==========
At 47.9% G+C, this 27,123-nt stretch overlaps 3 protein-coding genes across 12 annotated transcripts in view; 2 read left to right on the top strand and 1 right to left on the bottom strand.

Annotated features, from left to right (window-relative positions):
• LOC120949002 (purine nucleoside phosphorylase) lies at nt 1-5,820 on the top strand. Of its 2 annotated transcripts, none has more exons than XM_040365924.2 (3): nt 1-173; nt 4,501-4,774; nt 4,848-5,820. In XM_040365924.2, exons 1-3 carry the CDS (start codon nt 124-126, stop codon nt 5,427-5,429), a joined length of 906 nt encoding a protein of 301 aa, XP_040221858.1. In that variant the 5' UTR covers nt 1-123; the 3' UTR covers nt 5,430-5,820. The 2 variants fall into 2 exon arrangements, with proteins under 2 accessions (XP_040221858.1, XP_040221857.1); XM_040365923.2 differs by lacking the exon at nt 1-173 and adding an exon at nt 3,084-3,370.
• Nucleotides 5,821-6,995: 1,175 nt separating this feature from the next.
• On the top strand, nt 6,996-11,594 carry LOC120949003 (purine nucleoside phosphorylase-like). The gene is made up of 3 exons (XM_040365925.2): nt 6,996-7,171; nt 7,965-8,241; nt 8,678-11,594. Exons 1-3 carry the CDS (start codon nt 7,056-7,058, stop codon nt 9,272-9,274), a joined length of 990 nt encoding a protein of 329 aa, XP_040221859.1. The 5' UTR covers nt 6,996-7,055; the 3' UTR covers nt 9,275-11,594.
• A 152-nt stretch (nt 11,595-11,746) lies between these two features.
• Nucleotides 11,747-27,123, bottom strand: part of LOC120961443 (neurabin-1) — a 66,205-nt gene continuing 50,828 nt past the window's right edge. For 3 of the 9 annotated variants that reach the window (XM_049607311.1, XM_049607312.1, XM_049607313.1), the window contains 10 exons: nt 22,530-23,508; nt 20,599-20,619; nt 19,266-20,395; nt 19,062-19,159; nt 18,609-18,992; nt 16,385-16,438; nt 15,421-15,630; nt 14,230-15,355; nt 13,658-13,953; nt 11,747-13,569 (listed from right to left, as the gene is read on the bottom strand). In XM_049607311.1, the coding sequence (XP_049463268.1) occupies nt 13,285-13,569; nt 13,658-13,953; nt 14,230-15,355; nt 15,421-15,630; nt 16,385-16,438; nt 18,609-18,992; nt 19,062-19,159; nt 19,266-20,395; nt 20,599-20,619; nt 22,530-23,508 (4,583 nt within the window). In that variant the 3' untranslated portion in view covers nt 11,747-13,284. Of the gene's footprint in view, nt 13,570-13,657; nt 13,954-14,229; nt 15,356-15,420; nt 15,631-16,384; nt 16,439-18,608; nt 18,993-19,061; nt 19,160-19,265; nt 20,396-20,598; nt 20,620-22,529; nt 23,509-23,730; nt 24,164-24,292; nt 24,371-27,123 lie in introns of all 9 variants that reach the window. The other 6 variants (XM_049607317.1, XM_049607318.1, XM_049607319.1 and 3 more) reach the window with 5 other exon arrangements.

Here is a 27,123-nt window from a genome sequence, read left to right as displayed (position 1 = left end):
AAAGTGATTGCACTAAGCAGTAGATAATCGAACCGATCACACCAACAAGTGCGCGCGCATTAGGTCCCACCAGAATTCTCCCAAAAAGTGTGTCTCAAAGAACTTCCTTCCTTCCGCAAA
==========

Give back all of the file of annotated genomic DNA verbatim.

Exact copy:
At 47.9% G+C, this 27,123-nt stretch overlaps 3 protein-coding genes across 12 annotated transcripts in view; 2 read left to right on the top strand and 1 right to left on the bottom strand.

Annotated features, from left to right (window-relative positions):
• LOC120949002 (purine nucleoside phosphorylase) lies at nt 1-5,820 on the top strand. Of its 2 annotated transcripts, none has more exons than XM_040365924.2 (3): nt 1-173; nt 4,501-4,774; nt 4,848-5,820. In XM_040365924.2, exons 1-3 carry the CDS (start codon nt 124-126, stop codon nt 5,427-5,429), a joined length of 906 nt encoding a protein of 301 aa, XP_040221858.1. In that variant the 5' UTR covers nt 1-123; the 3' UTR covers nt 5,430-5,820. The 2 variants fall into 2 exon arrangements, with proteins under 2 accessions (XP_040221858.1, XP_040221857.1); XM_040365923.2 differs by lacking the exon at nt 1-173 and adding an exon at nt 3,084-3,370.
• Nucleotides 5,821-6,995: 1,175 nt separating this feature from the next.
• On the top strand, nt 6,996-11,594 carry LOC120949003 (purine nucleoside phosphorylase-like). The gene is made up of 3 exons (XM_040365925.2): nt 6,996-7,171; nt 7,965-8,241; nt 8,678-11,594. Exons 1-3 carry the CDS (start codon nt 7,056-7,058, stop codon nt 9,272-9,274), a joined length of 990 nt encoding a protein of 329 aa, XP_040221859.1. The 5' UTR covers nt 6,996-7,055; the 3' UTR covers nt 9,275-11,594.
• A 152-nt stretch (nt 11,595-11,746) lies between these two features.
• Nucleotides 11,747-27,123, bottom strand: part of LOC120961443 (neurabin-1) — a 66,205-nt gene continuing 50,828 nt past the window's right edge. For 3 of the 9 annotated variants that reach the window (XM_049607311.1, XM_049607312.1, XM_049607313.1), the window contains 10 exons: nt 22,530-23,508; nt 20,599-20,619; nt 19,266-20,395; nt 19,062-19,159; nt 18,609-18,992; nt 16,385-16,438; nt 15,421-15,630; nt 14,230-15,355; nt 13,658-13,953; nt 11,747-13,569 (listed from right to left, as the gene is read on the bottom strand). In XM_049607311.1, the coding sequence (XP_049463268.1) occupies nt 13,285-13,569; nt 13,658-13,953; nt 14,230-15,355; nt 15,421-15,630; nt 16,385-16,438; nt 18,609-18,992; nt 19,062-19,159; nt 19,266-20,395; nt 20,599-20,619; nt 22,530-23,508 (4,583 nt within the window). In that variant the 3' untranslated portion in view covers nt 11,747-13,284. Of the gene's footprint in view, nt 13,570-13,657; nt 13,954-14,229; nt 15,356-15,420; nt 15,631-16,384; nt 16,439-18,608; nt 18,993-19,061; nt 19,160-19,265; nt 20,396-20,598; nt 20,620-22,529; nt 23,509-23,730; nt 24,164-24,292; nt 24,371-27,123 lie in introns of all 9 variants that reach the window. The other 6 variants (XM_049607317.1, XM_049607318.1, XM_049607319.1 and 3 more) reach the window with 5 other exon arrangements.

Here is a 27,123-nt window from a genome sequence, read left to right as displayed (position 1 = left end):
AAAGTGATTGCACTAAGCAGTAGATAATCGAACCGATCACACCAACAAGTGCGCGCGCATTAGGTCCCACCAGAATTCTCCCAAAAAGTGTGTCTCAAAGAACTTCCTTCCTTCCGCAAA